As professionals studying Cuba, probably the first question we are asked by people with only a faint acquaintance with the country is what will happen after Fidel Castro passes away. For years this observer’s pat answer has been that it depends on when he dies and how he dies. Does it happen tomorrow or in ten years? Does it happen suddenly or as the end of a lingering disease like dementia? These factors have indeed been crucial to any post mortem prognosis. Without knowing them, any prediction would have been largely guesswork. Yet time passes by inexorably, and as it does, it will be argued, a more discernable prognosis for a post-Castro Cuba finally becomes possible.
Events in the last decade have provided a little more solid foundation for a Cuba forecast. Among these are:
• An older Fidel Castro, who has already suffered public falls and fainting spells. Now in his late seventies, the coming years will likely see a decline in his energy and activity even in the case of a prolonged biological survival. In a sense, the beginnings of the post-Castro era may precede his death and will almost certainly happen in this decade.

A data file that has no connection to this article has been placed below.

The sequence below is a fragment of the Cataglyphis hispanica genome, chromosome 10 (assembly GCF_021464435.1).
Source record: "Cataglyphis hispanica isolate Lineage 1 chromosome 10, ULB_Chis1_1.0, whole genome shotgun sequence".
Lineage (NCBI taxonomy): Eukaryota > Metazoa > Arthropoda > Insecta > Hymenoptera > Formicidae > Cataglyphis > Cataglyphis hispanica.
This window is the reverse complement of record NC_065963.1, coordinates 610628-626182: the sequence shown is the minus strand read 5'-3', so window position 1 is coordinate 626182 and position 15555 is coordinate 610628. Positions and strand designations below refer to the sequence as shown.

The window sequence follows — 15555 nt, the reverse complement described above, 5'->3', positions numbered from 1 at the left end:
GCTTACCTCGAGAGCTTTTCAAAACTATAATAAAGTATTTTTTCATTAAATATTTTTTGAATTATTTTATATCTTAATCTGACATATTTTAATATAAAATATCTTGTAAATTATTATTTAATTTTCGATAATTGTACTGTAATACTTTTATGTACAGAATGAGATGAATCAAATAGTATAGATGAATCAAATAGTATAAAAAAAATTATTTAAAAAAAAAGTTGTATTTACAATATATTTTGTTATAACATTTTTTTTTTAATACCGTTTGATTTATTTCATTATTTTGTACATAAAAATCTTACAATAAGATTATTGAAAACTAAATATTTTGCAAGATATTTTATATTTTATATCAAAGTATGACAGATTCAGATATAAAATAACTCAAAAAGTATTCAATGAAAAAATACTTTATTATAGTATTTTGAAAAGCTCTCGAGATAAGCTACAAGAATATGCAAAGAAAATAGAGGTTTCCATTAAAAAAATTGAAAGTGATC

• A gradual renewal in the executive branch of government. The last decade has seen the appointment of many ministers in their thirties and forties and a progressive retirement of leaders of Mr. Castro’s generation. Although these new ministers all profess an ideological commitment to socialism, their outlook must perforce be different than the one from their parents. For one, they have no personal recollection of pre-Castro Cuba or even of the economic transformation of Cuba into a socialist state.
• A continuation of what might be termed the food problem in Cuba. Simply stated, a family cannot manage to feed itself on the basis of its income.
• A more prolonged experience of socialist countries after the death of their patriarchal leaders and of countries which transitioned from communism.
These developments in the past ten or so years can serve to sharpen the images in our crystal ball as we attempt a divination about the future of Cuba. Historical precedent suggests that this future can take three general paths: